Thursday, February 28, 2013

An Angel Wants to Wear His Red Shoes

Today marked the voluntary end of the Benedict XVI Era of the Catholic Church.  The Pope is now off to enjoy his post-papacy years, sleeping in, writing books and engaging in a lucrative speaking tour.  He will be now known on talk radio as the former half-term pope of the Catholic Church, but who cares?  No more waving!

Some say his departure was hastened by the growing scandal surrounding leaked internal documents from the Vatican.  I’m not sure about that, but I do know that his letter of resignation to his boss was leaked just today.  Since there is no Commandment against me posting it, here it is for my loyal readers:

To:  The Almighty

From:  Pope Benedict XVI

RE:  Retirement

As you probably know from listening to my daily prayers, I have decided to exercise the “free will” clause in my employment contract and resign as Pontiff, effective February 28, 2013.  Please accept my resignation.

There are a number of factors that influenced my decision at this time.  I know that for the past 600 year, You have been the One to make the retirement decision for the Popes, often by force.  However, the job responsibilities have become increasing difficult for me.

I know that you are aware of the standing offer for me to appear on the next season of Dancing With the Stars, but that is not what brought me to this decision to retire.  While I was tempted by the chance to perform interpretive sambas and tangos that celebrate the Good News, it was not the driving factor.  It was one of many.

  1. The physical demands of the job were becoming too great.  I think we can agree that balancing a 2 foot tall 20 pound hat on your head is better suited for a younger man with a stronger back.  
  2. It is impossible to respond to the over 50,000 Twitter prayer requests that I receive each day and I have been having difficulty grasping the concept of the hash tag.  I keep confusing it with the number sign.
  3. More of the faithful are figuring out that I don’t really know Latin and that I have been making up words for the better part of 4 years now.  I feel it is best to retire before You decide to raise Latin from the dead and my secret is discovered.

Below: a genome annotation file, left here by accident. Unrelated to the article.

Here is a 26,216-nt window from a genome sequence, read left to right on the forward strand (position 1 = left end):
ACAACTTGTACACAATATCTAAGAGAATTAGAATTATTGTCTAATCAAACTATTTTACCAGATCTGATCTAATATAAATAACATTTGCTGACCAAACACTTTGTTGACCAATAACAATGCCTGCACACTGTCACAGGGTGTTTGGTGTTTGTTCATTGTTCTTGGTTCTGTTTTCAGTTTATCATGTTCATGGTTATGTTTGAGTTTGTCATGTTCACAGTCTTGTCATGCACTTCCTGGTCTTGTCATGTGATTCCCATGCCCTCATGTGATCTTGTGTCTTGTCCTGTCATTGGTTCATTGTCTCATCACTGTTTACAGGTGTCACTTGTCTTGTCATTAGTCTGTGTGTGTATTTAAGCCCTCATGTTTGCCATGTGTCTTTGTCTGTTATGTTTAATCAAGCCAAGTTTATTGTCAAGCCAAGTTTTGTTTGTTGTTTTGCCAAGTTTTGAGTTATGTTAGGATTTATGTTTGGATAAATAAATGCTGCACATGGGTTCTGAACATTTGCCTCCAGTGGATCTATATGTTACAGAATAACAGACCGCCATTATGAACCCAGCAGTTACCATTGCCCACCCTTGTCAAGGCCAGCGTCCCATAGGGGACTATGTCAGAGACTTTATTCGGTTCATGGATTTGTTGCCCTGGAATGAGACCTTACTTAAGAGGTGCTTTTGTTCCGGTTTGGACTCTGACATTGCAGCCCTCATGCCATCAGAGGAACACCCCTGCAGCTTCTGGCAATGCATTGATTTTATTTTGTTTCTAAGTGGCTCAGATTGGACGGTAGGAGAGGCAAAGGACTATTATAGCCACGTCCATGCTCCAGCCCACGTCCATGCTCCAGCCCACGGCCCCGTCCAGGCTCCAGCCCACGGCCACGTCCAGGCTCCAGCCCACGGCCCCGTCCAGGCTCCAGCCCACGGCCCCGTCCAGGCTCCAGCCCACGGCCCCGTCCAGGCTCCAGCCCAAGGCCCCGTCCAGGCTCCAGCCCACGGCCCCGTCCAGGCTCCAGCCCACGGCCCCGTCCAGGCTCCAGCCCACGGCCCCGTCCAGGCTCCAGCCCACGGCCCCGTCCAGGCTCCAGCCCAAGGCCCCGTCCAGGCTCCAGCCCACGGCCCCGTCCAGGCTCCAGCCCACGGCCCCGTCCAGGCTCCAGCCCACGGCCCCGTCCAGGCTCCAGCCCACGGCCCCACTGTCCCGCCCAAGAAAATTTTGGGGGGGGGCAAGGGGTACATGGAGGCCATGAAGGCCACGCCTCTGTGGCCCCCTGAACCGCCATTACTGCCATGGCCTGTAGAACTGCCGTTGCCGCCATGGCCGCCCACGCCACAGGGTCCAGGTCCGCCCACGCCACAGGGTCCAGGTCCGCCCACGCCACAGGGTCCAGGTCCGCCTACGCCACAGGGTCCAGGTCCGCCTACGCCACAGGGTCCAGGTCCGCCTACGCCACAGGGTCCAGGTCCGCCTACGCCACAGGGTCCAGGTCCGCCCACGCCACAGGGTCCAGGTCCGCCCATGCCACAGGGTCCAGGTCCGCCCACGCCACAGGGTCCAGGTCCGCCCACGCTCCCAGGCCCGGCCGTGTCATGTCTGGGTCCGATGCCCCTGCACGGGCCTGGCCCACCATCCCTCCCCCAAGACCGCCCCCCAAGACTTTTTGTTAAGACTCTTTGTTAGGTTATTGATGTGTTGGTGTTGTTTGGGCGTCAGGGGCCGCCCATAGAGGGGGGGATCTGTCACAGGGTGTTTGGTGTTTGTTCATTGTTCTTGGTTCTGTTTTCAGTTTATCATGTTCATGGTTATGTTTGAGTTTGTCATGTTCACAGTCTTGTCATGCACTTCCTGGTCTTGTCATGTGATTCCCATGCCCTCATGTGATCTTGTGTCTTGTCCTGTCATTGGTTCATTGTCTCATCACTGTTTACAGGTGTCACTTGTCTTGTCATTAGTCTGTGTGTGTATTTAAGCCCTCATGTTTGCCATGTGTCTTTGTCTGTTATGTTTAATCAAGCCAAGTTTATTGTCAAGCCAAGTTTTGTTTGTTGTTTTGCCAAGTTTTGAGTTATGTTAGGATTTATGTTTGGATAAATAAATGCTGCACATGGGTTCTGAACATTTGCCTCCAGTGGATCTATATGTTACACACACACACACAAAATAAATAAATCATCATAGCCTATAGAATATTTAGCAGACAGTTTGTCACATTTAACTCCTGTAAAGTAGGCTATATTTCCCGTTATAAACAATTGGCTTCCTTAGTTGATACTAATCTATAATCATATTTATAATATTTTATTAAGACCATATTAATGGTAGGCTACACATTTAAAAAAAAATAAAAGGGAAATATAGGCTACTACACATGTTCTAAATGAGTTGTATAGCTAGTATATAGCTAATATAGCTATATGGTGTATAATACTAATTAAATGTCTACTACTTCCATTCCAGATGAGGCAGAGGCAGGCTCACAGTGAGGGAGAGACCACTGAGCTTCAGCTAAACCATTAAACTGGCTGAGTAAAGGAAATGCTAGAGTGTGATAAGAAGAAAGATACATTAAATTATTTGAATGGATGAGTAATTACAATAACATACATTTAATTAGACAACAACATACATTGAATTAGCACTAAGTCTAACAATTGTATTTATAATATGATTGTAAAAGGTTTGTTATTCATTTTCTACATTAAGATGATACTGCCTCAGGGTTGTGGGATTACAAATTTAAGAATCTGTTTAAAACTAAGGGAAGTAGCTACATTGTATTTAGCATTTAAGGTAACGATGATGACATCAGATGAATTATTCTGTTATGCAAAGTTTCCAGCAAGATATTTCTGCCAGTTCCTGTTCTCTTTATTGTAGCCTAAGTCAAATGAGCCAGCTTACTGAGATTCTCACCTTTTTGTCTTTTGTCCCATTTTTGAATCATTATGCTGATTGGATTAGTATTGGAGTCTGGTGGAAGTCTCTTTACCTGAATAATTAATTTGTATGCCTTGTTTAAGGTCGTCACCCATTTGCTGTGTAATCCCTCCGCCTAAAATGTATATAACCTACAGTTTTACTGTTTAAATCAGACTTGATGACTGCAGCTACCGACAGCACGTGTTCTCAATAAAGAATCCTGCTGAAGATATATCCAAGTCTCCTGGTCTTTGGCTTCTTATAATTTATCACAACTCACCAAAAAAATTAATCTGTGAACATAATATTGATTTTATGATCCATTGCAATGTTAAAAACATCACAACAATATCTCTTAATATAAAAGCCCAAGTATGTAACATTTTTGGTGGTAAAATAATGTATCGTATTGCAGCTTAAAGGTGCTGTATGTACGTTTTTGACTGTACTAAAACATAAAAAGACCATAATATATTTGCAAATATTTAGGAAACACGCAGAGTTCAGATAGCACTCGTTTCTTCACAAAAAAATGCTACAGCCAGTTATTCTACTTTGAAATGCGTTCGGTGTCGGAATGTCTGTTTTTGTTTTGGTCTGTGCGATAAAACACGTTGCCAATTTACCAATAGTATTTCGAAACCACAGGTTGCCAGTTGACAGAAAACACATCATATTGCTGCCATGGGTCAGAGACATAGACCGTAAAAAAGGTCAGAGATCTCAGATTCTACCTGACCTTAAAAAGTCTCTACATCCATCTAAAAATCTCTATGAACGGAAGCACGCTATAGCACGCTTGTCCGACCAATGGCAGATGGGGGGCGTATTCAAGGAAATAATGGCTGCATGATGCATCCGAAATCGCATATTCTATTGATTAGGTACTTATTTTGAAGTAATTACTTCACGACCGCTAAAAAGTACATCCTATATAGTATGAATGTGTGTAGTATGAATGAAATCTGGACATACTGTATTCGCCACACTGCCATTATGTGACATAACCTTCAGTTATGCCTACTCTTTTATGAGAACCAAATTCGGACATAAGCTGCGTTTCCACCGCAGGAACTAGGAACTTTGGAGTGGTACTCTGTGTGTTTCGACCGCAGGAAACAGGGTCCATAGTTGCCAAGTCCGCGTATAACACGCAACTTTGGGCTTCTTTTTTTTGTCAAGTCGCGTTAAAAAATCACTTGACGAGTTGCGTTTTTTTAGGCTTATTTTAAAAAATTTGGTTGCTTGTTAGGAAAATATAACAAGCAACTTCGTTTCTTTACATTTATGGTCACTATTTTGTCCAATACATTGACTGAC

4. Your management style does not allow me sufficient independence to shape the Church as I see fit.  Everything is a Commandment with You.  After 80 years in Your service, I think I deserve not to be spoken to with “You shall” or “You shall not” all day long.  It is not very motivating.

While it is Your decision to select my replacement, may I offer one recommendation?  I believe that the Church needs to solidify its standing in Latin America and I believe that a Latin American Pope would be ideal.  

I know the perfect candidate.  He is Latino, he has been a Cardinal and he is now an Angel – Albert Pujols.  Le Hombre the First would unite the Church like no other replacement.  Beyond his devout Catholic beliefs, he can hit for power and average.  Just spitballing here.

Thank you for not ending the world during my reign.  That would have been embarrassing.  



PS - I would also ask that the Vatican repair shop take a look at the shocks on the Popemobile.  The ride has becomes uncomfortable especially over the cobblestone streets.  It pulls to the right at high speeds as well. 

Hook the Captain

Last night, the Washington Capitals lost to the Philadelphia Flyers 4-1, turning in a listless effort.  Again.  Thank goodness there was some excitement during the national broadcast however.

If you didn’t see it, here’s NBC NHL analyst Mark Milbury providing the evening’s fireworks:

Alex Ovechkin is the captain of the Washington Capitals.  I never really questioned that designation, until now.  I do not question his captaincy based on one game and frankly I don’t question it based on his play the past year or so, although maybe I should.  It was something off the ice that turned my attitude.

Tuesday night, former Capital and legendary underachiever Alexander Semin returned to Washington after signing a one year deal with the Carolina Hurricane during the off season.  To celebrate his return, forward Troy Brouwer let the press know the Caps’ locker room consensus on the former teammate. 

“It’s tough to lose his scoring ability, when he wanted to play.”  Ouch…”when he wanted to play.”  That will leave a mark.  

Brouwer amplified his remarks, questioning his work ethic and commitment. 

“Some nights you didn’t even know if he was going to come to the rink.”  Double ouch.  Into the boards.

Matt Hendricks had similar comments about the talented but lazy star.  Former teammate Matt Bradley said as much 2 years ago in an interview.  Caps fans saw it during the playoffs.  Semin tried to survive on skill alone and for a while, that was enough.  Desire beats skill in hockey on most nights and definitely does in the playoffs.  Semin has none.